HRW on the spot over Rwanda

The Executive Director of US-based Human Rights Watch (HRW), Kenneth Roth was on Tuesday put on the spot over his disdain for the Rwandan government, which critics say has led him to commit ‘serious professional mistakes’ as a rights advocate.
Kenneth Roth
Kenneth Roth

The Executive Director of US-based Human Rights Watch (HRW), Kenneth Roth was on Tuesday put on the spot over his disdain for the Rwandan government, which critics say has led him to commit ‘serious professional mistakes’ as a rights advocate.

This occurred during a symposium that was held in Buffalo, New York, which had been organised in honour of former HRW senior activist who died in a plane crash in 2009.

At the symposium Roth, who was the main speaker presented a paper called Human Rights in the Middle East and Central Africa; Comparisons and Contrasts between Rwanda and Israel, during which he expressed hate towards the Kigali government.

During the presentation, a participant raised the issue of rape of women in eastern DRC which goes unreported by Roth and his organisation, and this got immediate attention of the scholars.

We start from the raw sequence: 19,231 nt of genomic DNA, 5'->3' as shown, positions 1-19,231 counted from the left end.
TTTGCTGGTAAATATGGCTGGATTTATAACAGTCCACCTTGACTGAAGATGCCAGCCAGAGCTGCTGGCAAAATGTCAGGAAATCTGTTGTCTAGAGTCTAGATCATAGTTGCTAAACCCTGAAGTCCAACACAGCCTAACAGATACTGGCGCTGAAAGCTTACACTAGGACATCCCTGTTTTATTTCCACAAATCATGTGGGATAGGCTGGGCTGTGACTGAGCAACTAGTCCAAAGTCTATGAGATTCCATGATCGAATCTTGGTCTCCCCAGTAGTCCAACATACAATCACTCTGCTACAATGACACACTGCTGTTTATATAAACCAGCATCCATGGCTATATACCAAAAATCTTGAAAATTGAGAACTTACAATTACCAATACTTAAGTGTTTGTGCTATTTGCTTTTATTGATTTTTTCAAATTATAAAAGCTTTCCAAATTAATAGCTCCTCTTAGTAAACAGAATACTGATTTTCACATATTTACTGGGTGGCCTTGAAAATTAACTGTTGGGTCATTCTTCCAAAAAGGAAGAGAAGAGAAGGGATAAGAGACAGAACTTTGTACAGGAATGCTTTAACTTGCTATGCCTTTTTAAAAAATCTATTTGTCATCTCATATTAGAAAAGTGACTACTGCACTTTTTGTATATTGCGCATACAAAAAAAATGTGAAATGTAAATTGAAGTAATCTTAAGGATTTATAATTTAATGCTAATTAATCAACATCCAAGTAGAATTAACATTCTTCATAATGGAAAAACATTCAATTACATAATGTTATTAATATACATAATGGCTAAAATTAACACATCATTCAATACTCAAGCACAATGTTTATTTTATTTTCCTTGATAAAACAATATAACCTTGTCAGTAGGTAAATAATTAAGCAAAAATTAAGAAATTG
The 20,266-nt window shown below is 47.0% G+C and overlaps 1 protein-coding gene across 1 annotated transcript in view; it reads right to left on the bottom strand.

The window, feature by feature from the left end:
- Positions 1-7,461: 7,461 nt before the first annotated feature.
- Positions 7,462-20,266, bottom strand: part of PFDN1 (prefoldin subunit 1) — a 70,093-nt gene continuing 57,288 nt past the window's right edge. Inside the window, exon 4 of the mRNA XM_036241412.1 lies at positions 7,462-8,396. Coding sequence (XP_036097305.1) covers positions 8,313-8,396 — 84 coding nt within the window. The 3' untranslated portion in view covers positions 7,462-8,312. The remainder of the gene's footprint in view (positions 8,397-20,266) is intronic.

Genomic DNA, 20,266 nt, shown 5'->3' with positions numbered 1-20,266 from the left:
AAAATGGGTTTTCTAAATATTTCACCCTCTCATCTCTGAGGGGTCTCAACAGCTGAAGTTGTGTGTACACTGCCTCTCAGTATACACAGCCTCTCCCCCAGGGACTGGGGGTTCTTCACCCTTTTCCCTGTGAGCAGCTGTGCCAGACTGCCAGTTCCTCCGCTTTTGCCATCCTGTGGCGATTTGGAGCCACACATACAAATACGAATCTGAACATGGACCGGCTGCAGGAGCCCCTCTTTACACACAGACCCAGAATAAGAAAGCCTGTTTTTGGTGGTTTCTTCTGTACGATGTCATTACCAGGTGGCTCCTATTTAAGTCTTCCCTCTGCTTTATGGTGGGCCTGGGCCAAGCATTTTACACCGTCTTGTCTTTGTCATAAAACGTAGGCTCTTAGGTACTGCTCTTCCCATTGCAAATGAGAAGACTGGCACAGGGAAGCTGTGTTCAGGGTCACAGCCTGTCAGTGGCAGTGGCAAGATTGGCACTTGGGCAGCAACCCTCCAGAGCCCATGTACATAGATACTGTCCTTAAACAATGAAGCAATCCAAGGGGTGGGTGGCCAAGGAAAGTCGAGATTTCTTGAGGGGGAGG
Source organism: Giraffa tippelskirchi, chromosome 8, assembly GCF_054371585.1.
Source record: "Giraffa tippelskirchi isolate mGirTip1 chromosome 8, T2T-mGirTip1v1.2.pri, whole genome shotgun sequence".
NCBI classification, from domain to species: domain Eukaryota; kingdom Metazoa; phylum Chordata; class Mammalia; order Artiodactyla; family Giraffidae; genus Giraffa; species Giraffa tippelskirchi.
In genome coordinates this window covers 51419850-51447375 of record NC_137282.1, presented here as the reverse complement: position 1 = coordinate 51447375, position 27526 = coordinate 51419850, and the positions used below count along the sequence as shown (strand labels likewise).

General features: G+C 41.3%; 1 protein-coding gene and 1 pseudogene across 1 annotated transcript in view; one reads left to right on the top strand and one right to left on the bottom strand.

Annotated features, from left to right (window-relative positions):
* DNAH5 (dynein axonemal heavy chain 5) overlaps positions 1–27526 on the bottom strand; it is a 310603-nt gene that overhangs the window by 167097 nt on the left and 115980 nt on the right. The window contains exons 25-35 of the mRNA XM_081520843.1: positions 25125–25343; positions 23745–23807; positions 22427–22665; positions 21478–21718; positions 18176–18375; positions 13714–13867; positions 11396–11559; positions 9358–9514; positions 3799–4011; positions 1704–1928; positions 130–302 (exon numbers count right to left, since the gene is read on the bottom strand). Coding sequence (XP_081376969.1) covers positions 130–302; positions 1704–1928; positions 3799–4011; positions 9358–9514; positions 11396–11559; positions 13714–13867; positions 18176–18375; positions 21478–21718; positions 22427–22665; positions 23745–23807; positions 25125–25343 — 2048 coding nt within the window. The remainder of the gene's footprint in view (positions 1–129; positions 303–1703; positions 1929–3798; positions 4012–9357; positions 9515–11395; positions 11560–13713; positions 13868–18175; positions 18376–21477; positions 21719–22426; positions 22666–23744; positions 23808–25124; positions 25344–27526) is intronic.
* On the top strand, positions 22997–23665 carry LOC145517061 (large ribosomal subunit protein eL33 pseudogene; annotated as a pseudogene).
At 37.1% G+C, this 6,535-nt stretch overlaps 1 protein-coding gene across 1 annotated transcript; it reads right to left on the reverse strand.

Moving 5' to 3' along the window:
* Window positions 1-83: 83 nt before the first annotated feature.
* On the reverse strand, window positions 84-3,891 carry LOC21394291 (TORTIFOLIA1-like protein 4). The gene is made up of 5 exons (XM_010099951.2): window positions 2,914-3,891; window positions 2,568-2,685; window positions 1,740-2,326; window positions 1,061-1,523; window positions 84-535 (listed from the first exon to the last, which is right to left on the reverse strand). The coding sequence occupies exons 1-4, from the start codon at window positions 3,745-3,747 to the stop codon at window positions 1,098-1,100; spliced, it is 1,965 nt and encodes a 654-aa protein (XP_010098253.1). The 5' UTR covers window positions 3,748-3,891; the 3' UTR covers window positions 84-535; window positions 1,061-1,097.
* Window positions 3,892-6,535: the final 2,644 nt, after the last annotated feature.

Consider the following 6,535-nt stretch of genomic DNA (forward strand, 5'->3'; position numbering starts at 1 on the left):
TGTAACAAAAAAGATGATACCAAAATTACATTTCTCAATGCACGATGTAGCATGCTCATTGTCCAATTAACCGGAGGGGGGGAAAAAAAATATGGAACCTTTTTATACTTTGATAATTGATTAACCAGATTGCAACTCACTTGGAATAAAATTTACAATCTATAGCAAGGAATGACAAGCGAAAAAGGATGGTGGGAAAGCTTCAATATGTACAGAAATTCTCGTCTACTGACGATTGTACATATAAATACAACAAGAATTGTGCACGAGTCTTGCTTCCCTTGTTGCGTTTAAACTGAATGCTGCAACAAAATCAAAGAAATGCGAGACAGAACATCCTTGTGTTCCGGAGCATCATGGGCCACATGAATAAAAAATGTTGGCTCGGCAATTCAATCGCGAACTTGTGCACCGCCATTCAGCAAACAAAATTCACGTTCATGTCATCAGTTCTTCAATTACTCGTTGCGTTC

The event had attracted over 200 scholars, including human rights academics and other scholars in related fields.

According to Grace Umurerwa, a Rwandan living in Canada who attended the symposium, different participants questioned Roth why none of his reports highlights the rapes in Eastern DRC, and even where it does, they attribute the problem to the rebel group M23, which is just a year old.

Another participant, Louis Gakumba, a graduate student at George Mason University in Virginia, USA, shared details of Roth’s known advocacy for the perpetrators of the 1994 Genocide against the Tutsi, especially the FDLR.

This is not the first time Roth’s impartiality has come under scrutiny.

Last month, Richard Johnson, a retired American diplomat wrote a lengthy document; ‘The travesty of Human Rights Watch on Rwanda’ in which he says that HRW’s discourse on Rwanda is a threat to peace and stability in the region.

“It discourages Western governments from doing what they should to support Rwanda’s recovery from the 1994 Genocide.  It perpetuates impunity for important Genocide perpetrators.  It pains many Rwandans, particularly the Genocide survivors. It crowds out the potential for a more constructive dialogue between the West and Rwanda, and raises the risks of cynicism and a bunker mentality in Kigali,” Johnson wrote.

“Donors to HRW should think seriously about what causes their money might serve.  Western governments should be careful about following HRW advice, and courageous enough to challenge them publicly when need be,” Johnson warned in the document.

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